Virginians Deserve Better Than This Empty Privacy Law

A very weak consumer data privacy bill is sailing through the Virginia legislature with backing from Microsoft and Amazon, which have both testified in support of the bill. The bill, SB 1392 and its companion HB 2307, are based on a Washington privacy law backed by tech giants that has threatened for two years to lower the bar for state privacy bills. If you’re a Virginia resident who cares about privacy, please submit a comment to the House Committee on Technology, Communications, and Innovation before it meets on Monday, Feb. 15.

EFF has long advocated for strong privacy legislation. Consumer privacy has been a growing priority for legislatures across the country since California in 2018 passed the California Consumer Privacy Act—a sweeping, first-of-its kind piece of privacy legislation in the country. Since then, several states have considered broad data privacy laws; California amended its privacy law in 2020.

But not all privacy laws are the same. While California’s law is itself not perfect, a bill in the style of the Washington Privacy Act is a step in the wrong direction—particularly the version of the bill under consideration in Virginia. Bills that follow this model allow companies to appear to be doing a lot to protect privacy but are full of carveouts that fail to address some of the industry’s worst data privacy abuses.

A strong privacy bill would protect people’s privacy by default

Virginia’s bill copies much of what we’ve spoken out against in Washington state—and is, in some ways, even worse. For one, Virginia’s bill has almost no teeth. While the Attorney General’s office could bring a lawsuit, it offers no way for people to sue companies for violating their privacy, an enforcement tool known as a private right of action. Broad private rights of action are a vital tool for ensuring that people can act in their own interest to protect their privacy. Even California’s law and the Washington bill that Virginia’s measure is based on—which themselves could both benefit from stronger enforcement—have at least a narrow private right of action, offering at least a limited way for people can hold businesses to account without having to wait for the attorney general to act.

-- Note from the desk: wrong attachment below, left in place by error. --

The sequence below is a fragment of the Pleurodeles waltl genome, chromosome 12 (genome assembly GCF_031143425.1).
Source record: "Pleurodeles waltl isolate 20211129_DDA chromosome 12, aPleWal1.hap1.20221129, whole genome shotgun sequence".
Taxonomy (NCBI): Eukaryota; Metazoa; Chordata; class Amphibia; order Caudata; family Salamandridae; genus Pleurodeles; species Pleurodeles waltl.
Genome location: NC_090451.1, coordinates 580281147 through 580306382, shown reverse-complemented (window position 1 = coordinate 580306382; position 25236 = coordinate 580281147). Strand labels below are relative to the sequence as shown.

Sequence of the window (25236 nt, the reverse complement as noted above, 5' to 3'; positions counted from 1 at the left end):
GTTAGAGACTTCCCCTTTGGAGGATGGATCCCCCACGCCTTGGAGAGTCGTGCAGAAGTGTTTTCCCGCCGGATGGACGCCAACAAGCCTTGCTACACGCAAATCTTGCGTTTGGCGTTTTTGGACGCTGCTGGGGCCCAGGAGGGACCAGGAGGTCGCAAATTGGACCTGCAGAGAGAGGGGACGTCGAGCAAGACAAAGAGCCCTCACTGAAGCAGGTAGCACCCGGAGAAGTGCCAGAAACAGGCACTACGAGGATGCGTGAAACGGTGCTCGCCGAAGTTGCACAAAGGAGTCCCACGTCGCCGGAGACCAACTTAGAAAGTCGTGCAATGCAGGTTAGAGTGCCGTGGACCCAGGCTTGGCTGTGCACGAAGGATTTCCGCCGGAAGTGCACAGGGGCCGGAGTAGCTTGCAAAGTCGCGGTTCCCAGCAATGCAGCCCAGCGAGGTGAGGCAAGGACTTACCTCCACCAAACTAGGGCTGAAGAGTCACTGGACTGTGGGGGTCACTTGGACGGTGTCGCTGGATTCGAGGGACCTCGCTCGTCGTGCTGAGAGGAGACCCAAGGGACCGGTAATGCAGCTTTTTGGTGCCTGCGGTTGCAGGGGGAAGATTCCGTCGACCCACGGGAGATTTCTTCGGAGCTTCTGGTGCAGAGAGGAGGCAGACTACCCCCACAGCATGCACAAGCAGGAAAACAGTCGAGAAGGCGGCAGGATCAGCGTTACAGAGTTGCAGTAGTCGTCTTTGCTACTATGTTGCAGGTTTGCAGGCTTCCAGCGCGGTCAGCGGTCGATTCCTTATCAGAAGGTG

The Virginia bill stacks the deck against consumers even more under its “right to cure” provision:  If the Attorney General sues a business for violating people’s privacy, the business has a chance to fix what it did wrong, which would make the Attorney General’s lawsuit go away. Considering how much time and work goes into bringing a lawsuit, giving the other side a cheap and easy out clearly illustrates how a right to cure allows you to look like you care about privacy without actually having to care.
Virginia’s privacy law also explicitly allows companies to engage in “pay for privacy” schemes, which punish consumers for exercising their privacy rights. In Virginia’s case, the bill says that consumers who opt-out of having their data used for targeted advertising, having it sold, or for profiling, can be charged a different “price, rate, level, quality or selection of goods and services.” That means punishing people for protecting their privacy—a structure that ends up harming those who can’t afford to protect themselves against data protection. Privacy should have no price tag.

A strong privacy bill would protect people’s privacy by default by letting them opt-in to data sale and use, rather than having to go to each company to ask them to stop using their information. It would require companies to commit to strict standards for what information they ask to collect in the first place. And it would also have real teeth to make sure that companies don’t get away with violating privacy rights.

EFF has joined with other national privacy groups, as well as with consumer advocates in Virginia, to ask the legislature to consider amendments that prioritize their constituents’ rights over empty promises from businesses.

Virginia’s lawmakers have made it clear that they want to hear from their own constituents who may be concerned about this matter. Tell your lawmakers to hit the brakes on this bill, and work to craft a better law for the people they serve.

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Author: Hayley Tsukayama

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